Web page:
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TV station: A semantic problem

Closing keynote speaker at the Broadcast Engineering and B&C News Technology Summit was Ron Stitt, vice president digital media, Fox Television Station (FTS) Group. Stitt is responsible for online operations, business development and strategy for the FTS Group in NYC. He’s been responsible for helping the FTS Web sites grow to an average of almost 10 million monthly unique users.

Stitt began his presentation by saying that the term “TV station” has become a semantic problem for the industry. He said that future success for broadcasters will require stations to radically rethink what they provide and how they provide it. Stations will have to supply much more than just an OTA signal. Going forward, a successful TV station will have to supply owned and branded content to a multitude of platforms, formats and devices. “You can’t be just a TV station,” he claimed.

As an example of the challenge broadcasters face, Stitt said last year, 11 percent of the local ad buys were spent on TV. In 2007, that number was 20 percent. The almost 50 percent reduction reflects the increasing number of choices advertisers have on which to spend their ad budgets. Stitt said the change actually represents an opportunity for broadcasters because they can position themselves to provide new products that advertisers will want to buy.

Stitt called broadcasting a mature industry. As such, the historically rapid growth seen in the earlier years is no longer present. He used a graph called the "Hypercycle of Emerging Technology" from the Gartner Group to illustrate his point. The graph to the right represents the life of a business or developing technology as it moves through four phases.

The first period is called the introduction phase. This is where the business is launched and begins to expand. The new business or technology may be small, but innovative. Think 1980 Internet days.

The next period is called the growth phase. This is where the business or technology expands more rapidly. This may be the heyday for everyone involved. Success is good, maybe even easy. Expansion takes place, staffs are hired, salaries boosted. Older broadcasters will recall the 1960-1985 years.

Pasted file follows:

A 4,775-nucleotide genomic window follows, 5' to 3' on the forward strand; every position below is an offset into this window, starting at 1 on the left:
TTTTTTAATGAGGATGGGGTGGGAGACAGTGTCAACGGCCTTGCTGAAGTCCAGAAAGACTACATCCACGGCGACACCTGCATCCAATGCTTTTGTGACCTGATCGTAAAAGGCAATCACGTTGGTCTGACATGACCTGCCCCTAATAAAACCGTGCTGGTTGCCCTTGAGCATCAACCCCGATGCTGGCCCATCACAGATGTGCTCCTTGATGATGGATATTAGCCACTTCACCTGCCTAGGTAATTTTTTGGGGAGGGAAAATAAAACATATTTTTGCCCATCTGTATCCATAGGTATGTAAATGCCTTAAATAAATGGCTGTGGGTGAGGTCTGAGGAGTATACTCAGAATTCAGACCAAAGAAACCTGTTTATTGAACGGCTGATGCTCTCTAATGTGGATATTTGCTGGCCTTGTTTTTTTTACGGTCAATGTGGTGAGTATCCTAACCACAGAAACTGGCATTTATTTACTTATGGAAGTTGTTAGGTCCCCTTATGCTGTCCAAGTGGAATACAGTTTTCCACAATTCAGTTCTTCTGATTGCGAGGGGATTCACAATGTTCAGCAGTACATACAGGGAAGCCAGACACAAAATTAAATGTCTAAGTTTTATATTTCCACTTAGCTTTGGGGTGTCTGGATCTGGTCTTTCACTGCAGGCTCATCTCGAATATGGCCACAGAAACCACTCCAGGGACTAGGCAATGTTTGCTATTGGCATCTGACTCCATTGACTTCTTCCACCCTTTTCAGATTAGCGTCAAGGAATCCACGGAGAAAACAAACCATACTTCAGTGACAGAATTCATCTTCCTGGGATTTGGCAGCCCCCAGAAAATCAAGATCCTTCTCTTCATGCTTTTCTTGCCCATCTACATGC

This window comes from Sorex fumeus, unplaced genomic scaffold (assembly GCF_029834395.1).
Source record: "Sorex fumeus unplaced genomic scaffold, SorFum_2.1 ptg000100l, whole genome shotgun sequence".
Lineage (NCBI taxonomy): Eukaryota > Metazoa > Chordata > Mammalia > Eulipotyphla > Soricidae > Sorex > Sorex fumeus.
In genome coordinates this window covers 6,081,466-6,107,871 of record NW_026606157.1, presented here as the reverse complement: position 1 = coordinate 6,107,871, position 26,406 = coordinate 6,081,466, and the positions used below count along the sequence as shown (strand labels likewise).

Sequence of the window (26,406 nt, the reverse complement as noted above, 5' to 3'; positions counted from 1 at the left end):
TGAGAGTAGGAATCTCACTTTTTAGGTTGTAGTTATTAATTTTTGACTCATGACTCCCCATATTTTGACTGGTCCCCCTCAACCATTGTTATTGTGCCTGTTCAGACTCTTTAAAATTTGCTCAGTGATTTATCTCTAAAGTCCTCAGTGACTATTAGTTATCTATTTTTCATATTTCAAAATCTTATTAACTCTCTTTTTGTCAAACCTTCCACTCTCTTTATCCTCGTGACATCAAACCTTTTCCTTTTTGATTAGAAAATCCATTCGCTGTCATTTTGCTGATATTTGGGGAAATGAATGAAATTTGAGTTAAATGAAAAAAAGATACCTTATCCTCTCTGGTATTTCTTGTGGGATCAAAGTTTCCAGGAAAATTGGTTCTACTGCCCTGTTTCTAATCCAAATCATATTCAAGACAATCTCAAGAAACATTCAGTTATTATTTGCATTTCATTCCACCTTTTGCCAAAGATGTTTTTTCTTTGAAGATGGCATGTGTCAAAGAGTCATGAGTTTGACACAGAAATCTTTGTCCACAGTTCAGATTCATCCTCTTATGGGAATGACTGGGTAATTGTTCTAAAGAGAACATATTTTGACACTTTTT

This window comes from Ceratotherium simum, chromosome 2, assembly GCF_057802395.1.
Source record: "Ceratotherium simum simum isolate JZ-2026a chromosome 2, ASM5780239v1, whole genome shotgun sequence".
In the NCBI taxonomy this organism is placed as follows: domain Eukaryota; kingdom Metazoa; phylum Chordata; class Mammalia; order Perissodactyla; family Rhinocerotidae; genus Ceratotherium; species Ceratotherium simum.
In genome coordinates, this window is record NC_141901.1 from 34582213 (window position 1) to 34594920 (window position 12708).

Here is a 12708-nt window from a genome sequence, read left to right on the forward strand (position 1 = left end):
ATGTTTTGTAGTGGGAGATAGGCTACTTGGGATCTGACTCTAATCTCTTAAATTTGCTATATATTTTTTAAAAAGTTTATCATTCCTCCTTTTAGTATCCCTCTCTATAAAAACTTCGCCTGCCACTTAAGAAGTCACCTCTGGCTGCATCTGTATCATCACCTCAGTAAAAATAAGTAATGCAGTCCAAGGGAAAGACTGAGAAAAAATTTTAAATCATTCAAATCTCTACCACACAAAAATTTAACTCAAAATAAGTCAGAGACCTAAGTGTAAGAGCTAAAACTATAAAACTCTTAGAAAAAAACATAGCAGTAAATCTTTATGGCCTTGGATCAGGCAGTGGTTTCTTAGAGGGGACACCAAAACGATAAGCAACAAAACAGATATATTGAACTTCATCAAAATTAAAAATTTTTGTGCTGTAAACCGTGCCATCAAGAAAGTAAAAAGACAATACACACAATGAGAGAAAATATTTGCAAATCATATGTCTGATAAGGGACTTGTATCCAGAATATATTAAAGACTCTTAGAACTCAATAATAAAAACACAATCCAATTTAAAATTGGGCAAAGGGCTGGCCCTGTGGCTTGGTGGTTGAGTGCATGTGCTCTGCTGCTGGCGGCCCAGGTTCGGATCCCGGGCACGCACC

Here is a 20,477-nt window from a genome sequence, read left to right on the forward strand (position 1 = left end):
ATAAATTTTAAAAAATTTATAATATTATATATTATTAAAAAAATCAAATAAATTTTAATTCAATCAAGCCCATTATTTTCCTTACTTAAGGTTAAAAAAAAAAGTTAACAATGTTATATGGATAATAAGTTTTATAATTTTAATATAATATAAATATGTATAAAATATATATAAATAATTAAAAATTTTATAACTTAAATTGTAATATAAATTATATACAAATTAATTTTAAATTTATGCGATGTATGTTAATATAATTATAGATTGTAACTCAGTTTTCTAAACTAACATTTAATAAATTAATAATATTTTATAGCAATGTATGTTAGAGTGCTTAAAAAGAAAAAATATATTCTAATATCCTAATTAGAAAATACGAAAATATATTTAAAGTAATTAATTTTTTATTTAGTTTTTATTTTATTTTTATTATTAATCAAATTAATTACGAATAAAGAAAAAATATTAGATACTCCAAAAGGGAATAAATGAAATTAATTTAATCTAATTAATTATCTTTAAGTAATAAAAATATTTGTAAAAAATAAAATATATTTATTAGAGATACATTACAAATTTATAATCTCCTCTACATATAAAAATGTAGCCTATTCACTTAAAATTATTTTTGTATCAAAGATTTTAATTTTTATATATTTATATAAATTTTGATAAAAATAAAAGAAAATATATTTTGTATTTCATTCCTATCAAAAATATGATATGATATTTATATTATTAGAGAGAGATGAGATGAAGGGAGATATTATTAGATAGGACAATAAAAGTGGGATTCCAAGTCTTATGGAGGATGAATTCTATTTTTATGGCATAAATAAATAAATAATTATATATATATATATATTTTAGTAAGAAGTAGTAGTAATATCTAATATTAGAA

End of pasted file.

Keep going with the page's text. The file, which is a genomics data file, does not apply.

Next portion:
During the next period, the business enters what is called the mature phase. Growth slows. Sales become sluggish, more difficult. Facility expansion slows, even stops. This is where the broadcast industry is today.

Finally, the business will enter a declining phase. Sales start to retract, businesses shrink, staffs are reduced, budgets cut. This is the newspaper industry.

Stitt used his graph to emphasize to News Technology Summit attendees that like other businesses, the broadcast industry has moved through three of the four phases. It is now in a mature phase. Without changes in how this industry operates and the products it produces, the curve turns down and further retrenchment will follow as it enters the declining phase.

However, Stitt says this needn’t be the next chapter for broadcasters. Back to his early statement, the term “TV station” has become a semantic problem. It is time to redefine what a TV station does.

Stitt suggests that despite the maturing nature of the broadcast business, stations can still succeed if they are willing to recognize the needed changes and then make them. Owners, news and engineering managers will need to redefine what a TV station needs to do to succeed and then do it. Most important, according to Stitt, is for mangers to rethink how the TV station distributes its content.

Linear TV watching is dead, according to Stitt. People want to enjoy their programming choices on their schedule and on their choice of devices. Broadcasters who expect viewers to interrupt whatever they are doing to sit in front of a television at 6 p.m. to watch the local newscast will be disappointed, according to Stitt.

Even more important, “People don’t go to content, they discover it,” Stitt said. That’s his essential point. Broadcasters may believe that their brand is strong enough to draw eyeballs directly to their station’s Internet site, but Stitt maintains that’s not the case. Instead, many find that 70 percent of a site’s traffic comes through search, i.e. discovery. This is where search engine optimization (SEO) plays a crucial role. SEO is the practice of adding keywords and data about news stories and video to a site’s HTML code. This can improve the volume of traffic to a Web site that comes from search engines. When Stitt asked the audience how many were practicing SEO on their news stories, not one hand went up. Always practice SEO, he said.

Stitt says that today, news stories now break first in social medial, not on broadcast sites. “Stations need to overcome the natural desire to hoard content and news stories. Distribute your news to lots of others,” he said.

Stitt called on news directors to implement what he called the “super distribute model.” This means developing affiliate site and distribution path agreements with others. Post everything everywhere. The advantage of his super distribute and SEO model is that stations become “a source more than a simple destination.”

“It drives more traffic,” he said.

Demographics were also at the forefront of Stitt’s presentation. “Today’s younger audiences are less interested in what happened and more interested in what is happening, what’s going to happen and what it means to them,” said Stitt.

There is a lot of opportunity for innovative thinkers, and many of the news directors attending the conference are far along in implementing his ideas. Like Stitt, they recognize the rewards of new thinking and practices. We just need to redefine the term “TV station.”